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Topic: Bernoulli numbers and sqrt(1)+sqrt(2)+sqrt(3) + ... sqrt(1000)
Replies: 9   Last Post: Feb 18, 2013 2:34 PM

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Gottfried Helms

Posts: 1,926
Registered: 12/6/04
Re: Bernoulli numbers and sqrt(1)+sqrt(2)+sqrt(3) + ... sqrt(1000)
Posted: Feb 18, 2013 7:17 AM
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I've to correct some obvious typing errors:

Am 18.02.2013 09:38 schrieb David Bernier:
> On 02/18/2013 02:26 AM, Gottfried Helms wrote:

> The summatory polynomial for the k'th powers of 1, 2, ... n,
> P(x), has the property that P(x) - P(x-1) = x^k,
> at least for positive integers x.
> I assume k is a positive integer.
> So, does there exist a continuous f: [a, oo) such that
> f(x) - f(x-1) = sqrt(x) for any x in [a, oo) ?
> Ramanujan wrote a paper on sum of consecutive square roots:
> david bernier

Hmm, my usual tools give only much diverging series for which my
procedures of divergent summation do not work well if I use -say-
only 64 or 128 terms for the power series.
But I've now converted the problem into one which employs the rationale:

f(x) = sqrt(1+x^2)
such that f(1) -> sqrt(2) f(f(1)) = sqrt(3) and so on such that we
can write
S(a,b) = sqrt(a) + f(sqrt(a)) + f(f(sqrt(a))) + ... + f...f(sqrt(a))
= f°0(sqrt(a)) + f°1(sqrt(a)) + f°2(sqrt(a)) + ... + f°d(sqrt(a))

where d=b-a and the circle at f°k(x) indicates the k'th iterate.

After that the problem can be attacked by the concept of Carleman-matrixes
and their powers. Let F be th carleman-matrix for the function f(x),
then let G = I - F then, if we could invert G in the sense that

M = G^-1 = I + F + F^2 + F^3 + F^4 + ... (see Neumann-series, wikipedia)

then we had a solution in terms of a formal power series for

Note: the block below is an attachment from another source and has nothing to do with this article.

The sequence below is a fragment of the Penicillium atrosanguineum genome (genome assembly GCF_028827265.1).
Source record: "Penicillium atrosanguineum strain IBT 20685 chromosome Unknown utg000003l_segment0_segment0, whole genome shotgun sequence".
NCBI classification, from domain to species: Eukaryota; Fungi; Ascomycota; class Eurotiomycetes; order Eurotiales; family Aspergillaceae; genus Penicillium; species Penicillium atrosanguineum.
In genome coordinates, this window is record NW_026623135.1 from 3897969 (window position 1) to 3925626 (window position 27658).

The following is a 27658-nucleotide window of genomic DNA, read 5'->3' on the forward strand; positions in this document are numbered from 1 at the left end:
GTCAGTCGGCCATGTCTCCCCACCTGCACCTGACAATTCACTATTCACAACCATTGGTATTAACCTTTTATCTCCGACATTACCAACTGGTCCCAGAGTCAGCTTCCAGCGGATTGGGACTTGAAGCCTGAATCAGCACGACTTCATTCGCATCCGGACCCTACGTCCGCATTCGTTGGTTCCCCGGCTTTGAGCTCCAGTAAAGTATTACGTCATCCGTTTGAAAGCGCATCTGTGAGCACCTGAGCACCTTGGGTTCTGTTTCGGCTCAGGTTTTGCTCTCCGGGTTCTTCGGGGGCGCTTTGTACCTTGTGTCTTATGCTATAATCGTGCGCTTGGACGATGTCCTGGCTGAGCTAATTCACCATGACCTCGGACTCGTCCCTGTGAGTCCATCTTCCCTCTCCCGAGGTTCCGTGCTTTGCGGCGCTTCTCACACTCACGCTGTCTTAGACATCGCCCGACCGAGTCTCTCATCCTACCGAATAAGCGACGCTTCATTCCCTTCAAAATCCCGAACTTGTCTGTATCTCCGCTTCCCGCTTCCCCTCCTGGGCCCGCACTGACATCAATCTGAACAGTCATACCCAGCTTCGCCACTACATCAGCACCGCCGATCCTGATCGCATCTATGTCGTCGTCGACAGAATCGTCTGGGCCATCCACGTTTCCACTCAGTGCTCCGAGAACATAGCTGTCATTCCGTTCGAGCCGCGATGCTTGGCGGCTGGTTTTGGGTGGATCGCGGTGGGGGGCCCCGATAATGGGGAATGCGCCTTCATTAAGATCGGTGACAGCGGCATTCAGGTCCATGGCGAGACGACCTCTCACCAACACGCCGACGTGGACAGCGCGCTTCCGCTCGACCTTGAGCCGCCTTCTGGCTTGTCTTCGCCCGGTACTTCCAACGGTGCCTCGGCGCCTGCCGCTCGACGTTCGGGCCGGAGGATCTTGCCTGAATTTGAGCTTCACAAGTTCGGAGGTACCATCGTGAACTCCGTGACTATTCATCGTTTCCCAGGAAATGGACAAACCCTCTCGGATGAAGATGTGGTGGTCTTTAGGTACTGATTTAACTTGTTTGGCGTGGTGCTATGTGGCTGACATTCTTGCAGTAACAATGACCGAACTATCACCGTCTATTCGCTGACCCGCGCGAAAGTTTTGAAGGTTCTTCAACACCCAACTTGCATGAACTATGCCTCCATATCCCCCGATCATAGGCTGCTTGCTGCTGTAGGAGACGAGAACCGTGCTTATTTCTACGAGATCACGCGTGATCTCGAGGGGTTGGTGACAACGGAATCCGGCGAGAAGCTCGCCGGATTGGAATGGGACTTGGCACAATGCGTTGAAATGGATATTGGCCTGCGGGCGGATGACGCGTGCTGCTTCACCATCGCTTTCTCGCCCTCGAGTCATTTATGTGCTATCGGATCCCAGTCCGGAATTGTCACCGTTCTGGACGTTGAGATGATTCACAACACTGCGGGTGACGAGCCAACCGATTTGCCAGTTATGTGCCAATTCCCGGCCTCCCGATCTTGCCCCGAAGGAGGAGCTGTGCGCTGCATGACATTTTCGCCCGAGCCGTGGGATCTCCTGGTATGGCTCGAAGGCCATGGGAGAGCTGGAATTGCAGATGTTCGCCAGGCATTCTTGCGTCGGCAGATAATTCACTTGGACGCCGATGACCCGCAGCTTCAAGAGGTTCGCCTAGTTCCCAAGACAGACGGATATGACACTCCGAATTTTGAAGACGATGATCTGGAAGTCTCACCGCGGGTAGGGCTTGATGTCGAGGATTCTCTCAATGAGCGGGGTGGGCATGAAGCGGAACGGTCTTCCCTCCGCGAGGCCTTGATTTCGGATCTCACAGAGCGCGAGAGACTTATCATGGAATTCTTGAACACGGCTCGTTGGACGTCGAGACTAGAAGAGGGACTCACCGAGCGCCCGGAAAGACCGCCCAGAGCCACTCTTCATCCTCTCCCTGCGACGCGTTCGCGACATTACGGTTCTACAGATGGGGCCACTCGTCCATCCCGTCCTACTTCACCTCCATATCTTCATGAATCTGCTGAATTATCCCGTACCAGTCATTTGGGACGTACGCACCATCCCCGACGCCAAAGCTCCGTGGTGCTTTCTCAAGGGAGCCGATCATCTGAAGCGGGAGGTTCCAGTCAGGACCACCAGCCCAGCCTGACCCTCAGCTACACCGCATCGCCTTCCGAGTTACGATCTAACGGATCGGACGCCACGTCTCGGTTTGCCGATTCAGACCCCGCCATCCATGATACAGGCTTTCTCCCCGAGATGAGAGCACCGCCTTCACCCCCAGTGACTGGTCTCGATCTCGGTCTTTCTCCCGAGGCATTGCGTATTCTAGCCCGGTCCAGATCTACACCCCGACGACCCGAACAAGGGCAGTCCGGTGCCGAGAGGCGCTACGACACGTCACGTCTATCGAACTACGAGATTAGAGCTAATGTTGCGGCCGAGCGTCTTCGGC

m(x) = x + f(x) + f°2(x) + f°3(x) + ....

and m(sqrt(a)) - m(sqrt(b)) would give the required sum-of-sqrt from
sqrt(a) to sqrt(b) in 1-steps progression from its argument a.

However, G has a zero in the top-left entry(and the whole first column)
and cannot be inverted.
Now there is a proposal which I've seen a couple of times that we invert
simply the upper square submatrix after removing the first (empty) column
in G, let's call this H, and this gives often an -at least- usable
approximate solution, if not arbitrarily exact.

But again - trying this using Pari/GP leads to nonconclusive results; the
inversion process seems to run in divergent series again.

Here we have now the possibility to LDU-factorize H into triangular
factors, which each can be inverted, so we have formally

H = L * D * U
M = H^-1 = U^-1 * (D^-1 * L^-1)

We cannot perform that multiplication due to still strong divergences
when evaluating the row-column-dotproducts (which is only making explicite
the helpless Pari/GP-attempts for inverting H)

But we can use the upper triangular U^-1 in the sense of a "change of base"-
operation. Our goal is to have M such that we can write

(V(sqrt(a)) - V(sqrt(b))) * M[,2] = s(a,b+1) = sqrt(a)+sqrt(a+1)+...+sqrt(b)

where V(x) means a vandermondevector V(x) = [1,x,x^2,x^3,x^4,....]

But now we can proceed from the formal formula

(V(sqrt(a)) - V(sqrt(b))) * M[,2]
= (V(sqrt(a)) - V(sqrt(a))) * U^-1 * ( D^-1 * L^-1)[,2]

and can compute

X(sqrt(a),sqrt(a)) = (V(sqrt(a)) - V(sqrt(a))) * U^-1

exactly to any truncation size because U^-1 is upper triangular and thus

Then we can as well do

Q = ( D^-1 * L^-1)[,2]

which is -besides the truncation to finite size- an exact expression.

Still we have, that the dot-product

s(a,b) = X(sqrt(a),sqrt(a)) * Q

is divergent, but now it seems, that we can apply Euler-summation
for the evaluation of the divergent dot-product.
The results are nice approximations for the first couple of
sums s(1,4), s(2,4) and some more. s(1,9) requires Euler-summation
of some higher order such that I get

s(1,9) ~ 16.3060
(where 16.3060005260 is exact to the first 11 digits)

s(5,10)= sqrt(5)+sqrt(6)+ ... + sqrt(10)
~ 16.32199
where 16.3220138163 is exact to the first 11 digits)

Don't know how to do better at the moment; surely if the composition
of the entries in the matrices were better known to me, one could
make better, possibly even analytical or at least less diverget, expressions.

(But I've not enough time to step into this deeper, I'm afraid)

Gottfried Helms

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